Assembly cuts corporate income tax
VietNamNet Bridge – National Assembly deputies yesterday, June 19, adopted four laws, one of them will regulate a lower corporate income tax from next year.
Students and workers are interviewed at a job fair in HCM City. National Assembly deputies discussed the draft law on employment yesterday, June 19.
With the backing of 91.57 per cent of the deputies, the revisions to several articles of the Law on Corporate Income Tax will reduce the tax from the current 25 per cent to 22 per cent from January 1, 2014 and 20 per cent from 2016.
Enterprises with an annual income of less than VND20 billion (US$952,000) will be subject to the reduced 20 per cent corporate income tax from next year.
Enterprises involved in exploiting and searching for oil, gas and other valuable natural resources in Viet Nam will be charged from 32 to 50 per cent, depending on the scale of the project.
One important regulation approved yesterday was that enterprises that suffer losses will be allowed to carry forward their losses to the next year, which will also be deducted from the corporate income tax.
More than 91 per cent of deputies also agreed with revisions to several articles of the Law on Value-Added Tax, which include a regulation on tax-free goods and services for export, international logistics and exports that qualify for zero value-added tax.
The law also lowered the tax on the purchase, hire and rent of social housing from 10 per cent to five per cent in accordance with the 2005 Law on Housing. The National Assembly Standing Committee said that the tax would create more favourable conditions for middle and low-income people to access to social housing.
The law will take effect from April 1 next year, except for the regulations on social housing tax which will take effect from July 1 this year.
During the afternoon session, the deputies also approved the Law on National Defence and Security, the Law on Education and the Law on Natural Disaster Prevention and Relief.
Under the latter, a fund for natural disaster prevention and relief will be established at district levels using money collected from domestic and foreign economic organisations and Vietnamese citizens over the age of 18, as well as other legal sources.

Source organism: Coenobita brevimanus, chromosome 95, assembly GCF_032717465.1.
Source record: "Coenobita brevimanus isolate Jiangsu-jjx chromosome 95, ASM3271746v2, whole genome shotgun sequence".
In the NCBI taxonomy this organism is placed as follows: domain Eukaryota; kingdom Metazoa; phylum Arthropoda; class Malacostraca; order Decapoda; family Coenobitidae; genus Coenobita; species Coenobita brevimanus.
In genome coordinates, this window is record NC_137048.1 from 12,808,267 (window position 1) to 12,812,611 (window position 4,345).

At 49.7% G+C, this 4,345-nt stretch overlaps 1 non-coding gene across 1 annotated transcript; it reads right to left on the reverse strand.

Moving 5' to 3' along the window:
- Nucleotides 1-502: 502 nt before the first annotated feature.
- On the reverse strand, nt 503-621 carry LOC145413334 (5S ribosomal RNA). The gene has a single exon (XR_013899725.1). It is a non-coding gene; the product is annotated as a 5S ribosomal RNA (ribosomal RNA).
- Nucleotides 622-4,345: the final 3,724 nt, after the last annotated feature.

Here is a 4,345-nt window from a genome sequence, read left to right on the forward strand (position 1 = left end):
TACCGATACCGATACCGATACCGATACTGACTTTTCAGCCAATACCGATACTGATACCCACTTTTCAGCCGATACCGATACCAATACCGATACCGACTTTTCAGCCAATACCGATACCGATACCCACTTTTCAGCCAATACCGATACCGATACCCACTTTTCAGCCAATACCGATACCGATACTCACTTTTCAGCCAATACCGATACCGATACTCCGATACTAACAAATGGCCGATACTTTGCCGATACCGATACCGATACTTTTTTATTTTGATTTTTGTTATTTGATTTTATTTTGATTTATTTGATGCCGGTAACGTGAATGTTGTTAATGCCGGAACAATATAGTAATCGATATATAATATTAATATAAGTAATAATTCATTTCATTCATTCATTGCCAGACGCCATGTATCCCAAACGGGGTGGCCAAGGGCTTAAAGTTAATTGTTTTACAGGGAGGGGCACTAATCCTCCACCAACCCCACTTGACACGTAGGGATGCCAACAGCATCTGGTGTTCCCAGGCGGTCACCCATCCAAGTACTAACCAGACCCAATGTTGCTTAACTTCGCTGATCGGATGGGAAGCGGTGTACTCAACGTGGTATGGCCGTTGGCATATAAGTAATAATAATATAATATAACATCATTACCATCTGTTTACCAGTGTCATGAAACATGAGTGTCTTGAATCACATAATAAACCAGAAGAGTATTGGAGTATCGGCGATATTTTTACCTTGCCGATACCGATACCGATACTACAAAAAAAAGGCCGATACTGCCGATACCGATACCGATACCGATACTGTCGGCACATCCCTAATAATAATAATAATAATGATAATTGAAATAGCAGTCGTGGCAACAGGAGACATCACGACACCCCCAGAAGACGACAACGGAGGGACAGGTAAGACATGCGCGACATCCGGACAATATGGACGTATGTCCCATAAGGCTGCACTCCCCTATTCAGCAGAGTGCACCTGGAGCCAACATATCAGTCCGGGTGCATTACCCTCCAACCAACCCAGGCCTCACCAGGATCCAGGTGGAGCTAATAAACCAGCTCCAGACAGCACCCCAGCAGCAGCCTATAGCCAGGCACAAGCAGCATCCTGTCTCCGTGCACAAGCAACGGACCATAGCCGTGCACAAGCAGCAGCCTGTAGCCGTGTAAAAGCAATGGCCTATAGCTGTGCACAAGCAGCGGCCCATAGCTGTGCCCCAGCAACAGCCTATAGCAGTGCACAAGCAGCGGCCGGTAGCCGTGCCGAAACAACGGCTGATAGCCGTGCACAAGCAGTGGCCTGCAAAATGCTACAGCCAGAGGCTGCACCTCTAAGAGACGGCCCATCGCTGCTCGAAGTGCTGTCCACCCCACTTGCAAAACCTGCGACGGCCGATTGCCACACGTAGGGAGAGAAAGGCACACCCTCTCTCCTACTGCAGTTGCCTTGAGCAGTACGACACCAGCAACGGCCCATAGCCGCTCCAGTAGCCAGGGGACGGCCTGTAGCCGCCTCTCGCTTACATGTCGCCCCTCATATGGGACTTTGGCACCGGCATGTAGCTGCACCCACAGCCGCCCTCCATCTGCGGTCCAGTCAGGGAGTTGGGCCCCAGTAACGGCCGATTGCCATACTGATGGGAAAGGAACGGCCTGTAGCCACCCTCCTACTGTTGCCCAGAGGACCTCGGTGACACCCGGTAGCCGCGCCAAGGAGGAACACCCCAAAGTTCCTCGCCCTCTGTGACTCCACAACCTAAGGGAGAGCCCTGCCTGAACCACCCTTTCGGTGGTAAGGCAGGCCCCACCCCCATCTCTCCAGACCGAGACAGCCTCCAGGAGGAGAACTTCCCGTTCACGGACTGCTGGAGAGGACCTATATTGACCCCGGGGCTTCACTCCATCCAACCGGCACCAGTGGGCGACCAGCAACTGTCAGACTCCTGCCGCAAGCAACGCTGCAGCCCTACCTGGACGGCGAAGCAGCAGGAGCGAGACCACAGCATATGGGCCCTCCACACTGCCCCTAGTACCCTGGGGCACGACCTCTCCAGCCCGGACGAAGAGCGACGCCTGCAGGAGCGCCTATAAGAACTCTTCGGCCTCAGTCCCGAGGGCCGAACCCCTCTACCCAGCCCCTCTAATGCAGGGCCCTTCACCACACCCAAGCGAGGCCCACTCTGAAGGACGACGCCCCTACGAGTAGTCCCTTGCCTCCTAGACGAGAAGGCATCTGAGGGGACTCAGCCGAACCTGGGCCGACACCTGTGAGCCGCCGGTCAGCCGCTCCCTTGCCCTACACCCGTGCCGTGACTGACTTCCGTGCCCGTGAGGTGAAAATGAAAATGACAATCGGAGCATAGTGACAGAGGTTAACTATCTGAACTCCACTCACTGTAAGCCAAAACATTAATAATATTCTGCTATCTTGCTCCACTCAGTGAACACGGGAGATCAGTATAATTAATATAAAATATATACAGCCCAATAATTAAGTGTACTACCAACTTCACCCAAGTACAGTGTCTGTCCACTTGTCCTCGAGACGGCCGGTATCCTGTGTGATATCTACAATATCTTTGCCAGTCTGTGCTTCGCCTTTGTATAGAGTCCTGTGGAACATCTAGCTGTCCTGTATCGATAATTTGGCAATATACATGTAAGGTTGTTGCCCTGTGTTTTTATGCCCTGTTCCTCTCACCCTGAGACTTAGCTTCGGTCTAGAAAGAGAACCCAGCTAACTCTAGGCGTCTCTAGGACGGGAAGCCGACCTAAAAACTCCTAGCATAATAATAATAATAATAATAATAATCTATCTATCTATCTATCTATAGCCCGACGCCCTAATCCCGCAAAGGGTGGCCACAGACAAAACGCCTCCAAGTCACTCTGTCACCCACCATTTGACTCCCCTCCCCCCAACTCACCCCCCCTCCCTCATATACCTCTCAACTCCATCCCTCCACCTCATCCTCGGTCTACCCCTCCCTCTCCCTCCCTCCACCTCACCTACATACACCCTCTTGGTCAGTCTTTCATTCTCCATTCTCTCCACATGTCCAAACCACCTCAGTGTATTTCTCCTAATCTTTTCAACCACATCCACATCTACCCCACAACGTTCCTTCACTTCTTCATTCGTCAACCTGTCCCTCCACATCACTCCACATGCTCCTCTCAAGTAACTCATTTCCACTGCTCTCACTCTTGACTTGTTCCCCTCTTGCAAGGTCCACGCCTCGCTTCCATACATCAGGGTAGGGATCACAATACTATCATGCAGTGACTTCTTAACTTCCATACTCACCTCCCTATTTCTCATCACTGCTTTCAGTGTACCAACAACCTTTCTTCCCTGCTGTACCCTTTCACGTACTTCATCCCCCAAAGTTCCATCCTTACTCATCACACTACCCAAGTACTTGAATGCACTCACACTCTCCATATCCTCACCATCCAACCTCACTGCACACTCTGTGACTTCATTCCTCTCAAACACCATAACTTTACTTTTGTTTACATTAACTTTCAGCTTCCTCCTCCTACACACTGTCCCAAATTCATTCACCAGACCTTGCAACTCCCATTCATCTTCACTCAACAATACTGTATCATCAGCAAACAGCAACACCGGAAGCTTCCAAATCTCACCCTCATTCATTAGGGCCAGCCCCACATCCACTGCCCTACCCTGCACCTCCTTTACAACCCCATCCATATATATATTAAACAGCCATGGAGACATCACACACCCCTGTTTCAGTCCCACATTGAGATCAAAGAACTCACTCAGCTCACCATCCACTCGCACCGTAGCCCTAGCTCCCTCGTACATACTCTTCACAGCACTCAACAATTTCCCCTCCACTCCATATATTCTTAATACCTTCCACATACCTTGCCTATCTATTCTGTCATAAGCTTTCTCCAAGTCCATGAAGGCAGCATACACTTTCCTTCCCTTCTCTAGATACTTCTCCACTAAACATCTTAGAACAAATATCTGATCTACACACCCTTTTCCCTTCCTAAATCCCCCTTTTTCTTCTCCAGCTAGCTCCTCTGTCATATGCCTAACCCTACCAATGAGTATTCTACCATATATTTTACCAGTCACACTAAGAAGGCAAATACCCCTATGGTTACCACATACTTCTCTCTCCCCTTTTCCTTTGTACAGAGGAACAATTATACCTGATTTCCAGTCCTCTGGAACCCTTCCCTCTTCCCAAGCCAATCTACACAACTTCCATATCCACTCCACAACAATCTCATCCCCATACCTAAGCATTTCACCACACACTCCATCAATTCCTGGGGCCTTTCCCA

Yesterday morning the deputies discussed the draft law on employment, during which they agreed on the necessity of creating a good working environment and conditions for all workers to earn a good income.
A report at the session estimated that only 33 per cent of workers in the country receive a regular salary, and 67 per cent do not have formal employment agreements.
Most of the deputies agreed to move the regulations on unemployment insurance from the Law on Social Insurance to the draft Employment Law. Some suggested extending the insurance to those who do not have employment agreements.
"They account for a large part of the workforce and are vulnerable," said Nguyen Thi Phuc from the central province of Binh Thuan. "We need to ensure their employment rights as the labour market develops."
However, Phuc admitted that it would be difficult to implement due to a lack of man power to clarify those who were eligible for the fund.
She suggested extending the law to workers with seasonal contracts or those who work between 3-12 months.
In contrast, some deputies said that the draft law should regulate unemployment insurance in the same way as the compulsory social insurance.
Le Thi Yen from the northern province of Phu Tho said that careful research was needed before regulations were drawn up to classify different groups of labourers under the draft employment law.
"With nearly 67 per cent of workers without employment agreements, I think it would be impossible for authorities to keep track of their incomes and employment statuses due a lack of human resources," she said.